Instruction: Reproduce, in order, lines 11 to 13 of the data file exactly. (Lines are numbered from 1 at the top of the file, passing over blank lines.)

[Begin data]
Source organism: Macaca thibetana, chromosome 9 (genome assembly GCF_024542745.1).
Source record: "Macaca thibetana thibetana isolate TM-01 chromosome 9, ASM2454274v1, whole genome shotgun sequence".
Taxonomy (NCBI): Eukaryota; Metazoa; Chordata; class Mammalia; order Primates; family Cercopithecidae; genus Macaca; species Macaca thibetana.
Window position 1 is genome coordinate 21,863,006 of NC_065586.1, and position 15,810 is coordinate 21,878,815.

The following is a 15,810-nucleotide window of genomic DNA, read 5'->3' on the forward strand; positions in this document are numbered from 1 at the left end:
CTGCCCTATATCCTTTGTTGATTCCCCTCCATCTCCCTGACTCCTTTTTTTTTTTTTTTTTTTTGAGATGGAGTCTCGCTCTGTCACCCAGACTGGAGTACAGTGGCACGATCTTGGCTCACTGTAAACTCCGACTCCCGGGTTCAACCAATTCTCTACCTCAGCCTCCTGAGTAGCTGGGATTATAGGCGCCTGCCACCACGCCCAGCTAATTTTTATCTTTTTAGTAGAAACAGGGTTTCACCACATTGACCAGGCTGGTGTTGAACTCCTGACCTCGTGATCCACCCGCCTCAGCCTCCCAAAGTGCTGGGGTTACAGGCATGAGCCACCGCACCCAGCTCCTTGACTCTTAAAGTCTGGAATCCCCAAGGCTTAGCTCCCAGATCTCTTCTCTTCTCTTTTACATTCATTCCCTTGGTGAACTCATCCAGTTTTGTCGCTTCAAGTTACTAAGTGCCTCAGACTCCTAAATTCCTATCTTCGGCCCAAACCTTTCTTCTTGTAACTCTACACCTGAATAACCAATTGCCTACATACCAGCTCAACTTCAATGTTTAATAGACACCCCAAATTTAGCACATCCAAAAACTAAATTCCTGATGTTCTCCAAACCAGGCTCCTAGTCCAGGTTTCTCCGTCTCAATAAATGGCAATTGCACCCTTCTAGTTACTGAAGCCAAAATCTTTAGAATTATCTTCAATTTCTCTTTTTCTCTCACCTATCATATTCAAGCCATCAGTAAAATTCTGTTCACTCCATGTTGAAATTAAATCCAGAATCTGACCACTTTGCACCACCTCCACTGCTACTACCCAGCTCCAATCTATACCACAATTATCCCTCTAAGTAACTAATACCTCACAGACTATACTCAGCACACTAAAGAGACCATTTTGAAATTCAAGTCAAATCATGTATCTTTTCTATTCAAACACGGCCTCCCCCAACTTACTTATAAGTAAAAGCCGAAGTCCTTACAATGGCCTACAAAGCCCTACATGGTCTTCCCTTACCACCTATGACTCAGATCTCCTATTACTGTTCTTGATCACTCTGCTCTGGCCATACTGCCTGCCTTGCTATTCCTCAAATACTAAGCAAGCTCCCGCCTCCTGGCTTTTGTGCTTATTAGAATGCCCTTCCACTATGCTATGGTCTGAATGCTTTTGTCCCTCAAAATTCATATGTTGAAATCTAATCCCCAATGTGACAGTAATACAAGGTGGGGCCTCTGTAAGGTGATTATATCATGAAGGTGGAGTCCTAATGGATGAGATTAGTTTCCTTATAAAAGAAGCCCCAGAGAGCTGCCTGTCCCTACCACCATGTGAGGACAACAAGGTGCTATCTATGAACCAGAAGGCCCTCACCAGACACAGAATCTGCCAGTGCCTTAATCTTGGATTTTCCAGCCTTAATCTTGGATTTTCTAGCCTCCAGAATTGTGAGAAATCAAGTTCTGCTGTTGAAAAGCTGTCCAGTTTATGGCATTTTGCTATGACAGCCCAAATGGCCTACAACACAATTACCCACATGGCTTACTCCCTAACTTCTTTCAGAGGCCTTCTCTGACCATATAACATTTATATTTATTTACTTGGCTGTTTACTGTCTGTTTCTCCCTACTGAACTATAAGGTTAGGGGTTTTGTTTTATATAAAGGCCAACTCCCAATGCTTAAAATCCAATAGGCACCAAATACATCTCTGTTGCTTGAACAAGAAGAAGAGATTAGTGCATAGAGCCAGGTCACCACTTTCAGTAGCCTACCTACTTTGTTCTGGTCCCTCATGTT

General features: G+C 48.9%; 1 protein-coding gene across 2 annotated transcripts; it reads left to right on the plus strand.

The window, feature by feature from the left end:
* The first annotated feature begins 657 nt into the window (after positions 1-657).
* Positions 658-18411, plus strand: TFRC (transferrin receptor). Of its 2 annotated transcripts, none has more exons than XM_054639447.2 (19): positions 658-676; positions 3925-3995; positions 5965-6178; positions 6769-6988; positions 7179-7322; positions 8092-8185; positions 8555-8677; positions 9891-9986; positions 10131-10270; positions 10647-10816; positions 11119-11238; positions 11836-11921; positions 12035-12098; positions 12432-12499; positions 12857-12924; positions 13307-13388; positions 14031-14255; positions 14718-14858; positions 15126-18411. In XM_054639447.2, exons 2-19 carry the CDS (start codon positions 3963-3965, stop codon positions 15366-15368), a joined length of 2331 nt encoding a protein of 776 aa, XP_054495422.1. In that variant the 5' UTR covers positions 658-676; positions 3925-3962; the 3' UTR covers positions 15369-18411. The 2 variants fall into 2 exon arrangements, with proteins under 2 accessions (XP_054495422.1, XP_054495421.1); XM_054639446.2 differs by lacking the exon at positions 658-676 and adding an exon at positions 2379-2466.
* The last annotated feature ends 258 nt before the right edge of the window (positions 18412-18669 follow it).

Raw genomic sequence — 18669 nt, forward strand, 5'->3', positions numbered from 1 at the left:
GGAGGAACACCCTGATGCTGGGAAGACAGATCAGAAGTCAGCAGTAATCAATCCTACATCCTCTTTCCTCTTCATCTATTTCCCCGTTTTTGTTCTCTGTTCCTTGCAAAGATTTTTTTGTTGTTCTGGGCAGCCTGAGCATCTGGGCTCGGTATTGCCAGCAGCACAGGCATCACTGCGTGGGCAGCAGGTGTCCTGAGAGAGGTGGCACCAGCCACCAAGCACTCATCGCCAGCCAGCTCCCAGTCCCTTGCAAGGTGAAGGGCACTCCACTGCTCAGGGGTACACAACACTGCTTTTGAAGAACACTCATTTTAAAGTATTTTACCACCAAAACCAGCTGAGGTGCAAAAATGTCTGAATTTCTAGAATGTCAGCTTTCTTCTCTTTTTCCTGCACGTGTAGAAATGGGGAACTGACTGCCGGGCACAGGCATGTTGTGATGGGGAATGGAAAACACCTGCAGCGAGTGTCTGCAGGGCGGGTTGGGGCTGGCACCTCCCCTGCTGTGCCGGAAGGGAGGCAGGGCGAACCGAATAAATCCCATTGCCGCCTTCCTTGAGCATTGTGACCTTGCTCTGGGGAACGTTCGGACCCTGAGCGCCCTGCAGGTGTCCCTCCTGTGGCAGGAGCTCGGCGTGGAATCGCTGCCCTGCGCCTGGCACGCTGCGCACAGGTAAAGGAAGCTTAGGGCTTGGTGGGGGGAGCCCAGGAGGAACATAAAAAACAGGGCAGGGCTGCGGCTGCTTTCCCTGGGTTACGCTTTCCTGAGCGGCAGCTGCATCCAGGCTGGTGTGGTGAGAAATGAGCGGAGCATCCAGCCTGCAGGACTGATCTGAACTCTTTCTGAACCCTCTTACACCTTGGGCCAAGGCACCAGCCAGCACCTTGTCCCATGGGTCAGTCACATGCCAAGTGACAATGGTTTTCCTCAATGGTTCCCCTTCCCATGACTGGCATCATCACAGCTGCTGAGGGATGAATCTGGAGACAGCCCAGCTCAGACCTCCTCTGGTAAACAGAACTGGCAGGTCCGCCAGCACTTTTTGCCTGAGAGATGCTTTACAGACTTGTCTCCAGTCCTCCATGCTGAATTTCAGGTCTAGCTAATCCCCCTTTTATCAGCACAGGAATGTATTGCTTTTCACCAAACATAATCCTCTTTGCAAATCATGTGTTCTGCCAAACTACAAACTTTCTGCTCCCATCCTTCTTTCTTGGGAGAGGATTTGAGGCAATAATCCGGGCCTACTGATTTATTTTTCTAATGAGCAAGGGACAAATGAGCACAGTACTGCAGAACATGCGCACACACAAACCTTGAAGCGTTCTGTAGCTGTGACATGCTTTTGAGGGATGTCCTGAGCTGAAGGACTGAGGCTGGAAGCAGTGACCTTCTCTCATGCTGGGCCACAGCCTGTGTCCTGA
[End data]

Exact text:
* The last annotated feature ends 258 nt before the right edge of the window (positions 18412-18669 follow it).

Raw genomic sequence — 18669 nt, forward strand, 5'->3', positions numbered from 1 at the left:
GGAGGAACACCCTGATGCTGGGAAGACAGATCAGAAGTCAGCAGTAATCAATCCTACATCCTCTTTCCTCTTCATCTATTTCCCCGTTTTTGTTCTCTGTTCCTTGCAAAGATTTTTTTGTTGTTCTGGGCAGCCTGAGCATCTGGGCTCGGTATTGCCAGCAGCACAGGCATCACTGCGTGGGCAGCAGGTGTCCTGAGAGAGGTGGCACCAGCCACCAAGCACTCATCGCCAGCCAGCTCCCAGTCCCTTGCAAGGTGAAGGGCACTCCACTGCTCAGGGGTACACAACACTGCTTTTGAAGAACACTCATTTTAAAGTATTTTACCACCAAAACCAGCTGAGGTGCAAAAATGTCTGAATTTCTAGAATGTCAGCTTTCTTCTCTTTTTCCTGCACGTGTAGAAATGGGGAACTGACTGCCGGGCACAGGCATGTTGTGATGGGGAATGGAAAACACCTGCAGCGAGTGTCTGCAGGGCGGGTTGGGGCTGGCACCTCCCCTGCTGTGCCGGAAGGGAGGCAGGGCGAACCGAATAAATCCCATTGCCGCCTTCCTTGAGCATTGTGACCTTGCTCTGGGGAACGTTCGGACCCTGAGCGCCCTGCAGGTGTCCCTCCTGTGGCAGGAGCTCGGCGTGGAATCGCTGCCCTGCGCCTGGCACGCTGCGCACAGGTAAAGGAAGCTTAGGGCTTGGTGGGGGGAGCCCAGGAGGAACATAAAAAACAGGGCAGGGCTGCGGCTGCTTTCCCTGGGTTACGCTTTCCTGAGCGGCAGCTGCATCCAGGCTGGTGTGGTGAGAAATGAGCGGAGCATCCAGCCTGCAGGACTGATCTGAACTCTTTCTGAACCCTCTTACACCTTGGGCCAAGGCACCAGCCAGCACCTTGTCCCATGGGTCAGTCACATGCCAAGTGACAATGGTTTTCCTCAATGGTTCCCCTTCCCATGACTGGCATCATCACAGCTGCTGAGGGATGAATCTGGAGACAGCCCAGCTCAGACCTCCTCTGGTAAACAGAACTGGCAGGTCCGCCAGCACTTTTTGCCTGAGAGATGCTTTACAGACTTGTCTCCAGTCCTCCATGCTGAATTTCAGGTCTAGCTAATCCCCCTTTTATCAGCACAGGAATGTATTGCTTTTCACCAAACATAATCCTCTTTGCAAATCATGTGTTCTGCCAAACTACAAACTTTCTGCTCCCATCCTTCTTTCTTGGGAGAGGATTTGAGGCAATAATCCGGGCCTACTGATTTATTTTTCTAATGAGCAAGGGACAAATGAGCACAGTACTGCAGAACATGCGCACACACAAACCTTGAAGCGTTCTGTAGCTGTGACATGCTTTTGAGGGATGTCCTGAGCTGAAGGACTGAGGCTGGAAGCAGTGACCTTCTCTCATGCTGGGCCACAGCCTGTGTCCTGA